Fasting From Affliction: Reflecting on My Eating Disorder on Yom Kippur

I wanted to write this article for Yom Kippur describing a disconcerting problem and providing a solution for it that you could relate to. But I don’t have a solution: I have experience, strength and hope that this will touch one person.

To be perfectly blunt I have an eating disorder.

I have had a disordered relationship with food since I was about 5 or 6 years old. I’m not quite sure when or why it began, but it did. I began binge-eating food as a child to console feelings I wasn’t quite sure what to do with. I remember feeling pride while piling large gobs of cream cheese onto bagels. I was then quite torn when my pediatrician verbalized his concern towards my lack of discipline in eating which showed on the teetering scale.

As an awkward pre-teen I grew up having female friends who were much skinnier than I and took me into bathroom stalls to tell me so. Having my body (and self) image quite affected by these experiences, I made an unknowing vow that I would do anything possible in my power to never have these “fat” experiences or feelings ever again.

At the time, the Atkins diet was propagating commercials and caught signal on my radar. I was quickly counting carbs in foods and losing a lot of weight rapidly. I was getting comments, and buying new, smaller clothing, and was much similar in size to my friends in junior high. But I could still pinch skin on my sides and that wasn’t okay.

Not long after junior high I gave up Atkins and began using diet pills and other non-prescribed medications for every emotional ail. As you can imagine, this jaded my ideas about many things quickly. I hated myself, I hated my body. Self-inflicting seemed to be the answer which manifested itself via wrist-cutting, substance addiction and bulimia.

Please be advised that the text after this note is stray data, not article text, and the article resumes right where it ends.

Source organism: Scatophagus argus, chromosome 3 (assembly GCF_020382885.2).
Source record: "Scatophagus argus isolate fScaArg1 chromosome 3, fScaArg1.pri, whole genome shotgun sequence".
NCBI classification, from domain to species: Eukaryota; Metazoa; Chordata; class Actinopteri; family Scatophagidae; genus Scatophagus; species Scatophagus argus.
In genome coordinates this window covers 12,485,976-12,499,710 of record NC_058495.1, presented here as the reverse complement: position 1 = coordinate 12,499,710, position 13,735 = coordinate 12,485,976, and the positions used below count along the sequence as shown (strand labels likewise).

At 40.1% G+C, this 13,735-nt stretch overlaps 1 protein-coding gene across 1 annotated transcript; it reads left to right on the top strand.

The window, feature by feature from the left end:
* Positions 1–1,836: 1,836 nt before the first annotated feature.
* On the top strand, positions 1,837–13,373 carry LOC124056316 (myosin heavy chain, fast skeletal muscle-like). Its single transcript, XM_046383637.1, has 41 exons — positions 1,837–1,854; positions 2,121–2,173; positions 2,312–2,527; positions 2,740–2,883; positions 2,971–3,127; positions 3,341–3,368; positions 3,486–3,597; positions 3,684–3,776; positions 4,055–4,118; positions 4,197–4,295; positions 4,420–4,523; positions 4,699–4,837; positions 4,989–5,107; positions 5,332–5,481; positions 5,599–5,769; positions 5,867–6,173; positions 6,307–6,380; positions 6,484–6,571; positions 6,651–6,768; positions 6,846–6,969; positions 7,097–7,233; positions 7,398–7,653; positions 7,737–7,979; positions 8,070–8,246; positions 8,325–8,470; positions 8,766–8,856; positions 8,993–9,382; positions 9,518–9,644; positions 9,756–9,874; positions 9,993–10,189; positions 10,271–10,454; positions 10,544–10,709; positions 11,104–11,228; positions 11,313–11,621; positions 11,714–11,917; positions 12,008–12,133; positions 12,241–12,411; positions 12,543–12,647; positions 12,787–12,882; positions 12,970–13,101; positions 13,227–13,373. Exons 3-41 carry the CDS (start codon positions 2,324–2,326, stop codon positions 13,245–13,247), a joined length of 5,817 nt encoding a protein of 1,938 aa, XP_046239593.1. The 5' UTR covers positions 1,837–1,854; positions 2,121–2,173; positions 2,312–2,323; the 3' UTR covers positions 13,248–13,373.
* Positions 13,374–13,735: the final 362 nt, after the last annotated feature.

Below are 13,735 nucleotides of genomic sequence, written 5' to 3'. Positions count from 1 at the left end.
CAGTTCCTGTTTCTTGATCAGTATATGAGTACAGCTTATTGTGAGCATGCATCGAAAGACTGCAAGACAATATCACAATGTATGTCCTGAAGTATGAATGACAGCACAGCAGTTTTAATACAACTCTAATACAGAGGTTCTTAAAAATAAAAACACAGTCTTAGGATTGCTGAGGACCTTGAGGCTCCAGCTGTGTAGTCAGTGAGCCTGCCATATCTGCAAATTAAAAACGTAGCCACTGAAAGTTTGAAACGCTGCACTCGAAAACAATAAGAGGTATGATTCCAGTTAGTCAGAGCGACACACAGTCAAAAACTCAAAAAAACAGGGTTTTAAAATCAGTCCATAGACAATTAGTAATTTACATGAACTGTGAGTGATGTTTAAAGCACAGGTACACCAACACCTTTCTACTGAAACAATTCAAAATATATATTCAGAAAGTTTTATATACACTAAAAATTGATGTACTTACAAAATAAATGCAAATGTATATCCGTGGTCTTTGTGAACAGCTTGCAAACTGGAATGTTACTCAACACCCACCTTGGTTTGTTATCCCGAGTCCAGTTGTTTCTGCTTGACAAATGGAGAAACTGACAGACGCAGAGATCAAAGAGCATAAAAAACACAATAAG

By some divine act I got sober and then stayed sober. I started getting healthy. I started playing sports again and hitting the gym. In college I continued playing sports and continued going to the gym. Then somehow I decided that certain foods were only allowed after a specific amount of exercise and foods restriction crept back. I continued to cope with transitions after college graduation by limiting meals and increasing workout.

As of late, it is rare that I eat a full normal meal, am consistently checking for fat on my body, and have many obscene and embarrassing food rituals and ideas. Having finished college with a major in Applied Science and a minor in Psychology, one would like to believe that logic would help me change. None of the information I hold matters however, because I live in constant fear of gaining weight which supersedes all.

I have been told that a personal strength of mine is insight, which I definitely owe to the 12-Step programs that I take part in. I have come to the realization that this obsessive thinking and behavior I have associated with food may be delusional – Lord, bless my dear family and friends for putting up with it! I also know that my purpose is to help those that are suffering and I can do that by telling you how I suffer. As described in previous paragraphs, I suffer from unknowingly imposing self-torture and sabotage in my life.

And what does any of this have to do with Yom Kippur you might ask?

On Yom Kippur, it is customary to observe this Day of Atonement by abstaining from food, drink, bathing, leather footwear and marital relations. This is done as an act of suffering in order to repent and become pure of our sins. The main purpose of this day is to become closer to God. We live this day differently so that we may feel spiritually connected.

I query as to how this 24 hours will be set apart, when already a majority of my days are spent tormenting my mind, heart and body by withholding food.

On this Holiest of Holy Days does it make sense to continue denying oneself that which is practiced on a daily basis?
I think not.

My hope for this Yom Kippur is that I, we as a people, can attempt to nourish our souls on this day instead. Can we fast from affliction so that we might halt the old revolving ideas and behaviors? Can we break the turnpikes that cease us from getting closer to God? I think this will be a hard and uncomfortable thing to do, but that usually tells me I’m a step in the right direction.

(Photo: Waleed Alzuhair)

Shana Rosenthal grew up in St. Paul. She is a recovering addict (among other things) trying to find her way back to Judaism and sharing her life experiences through writing.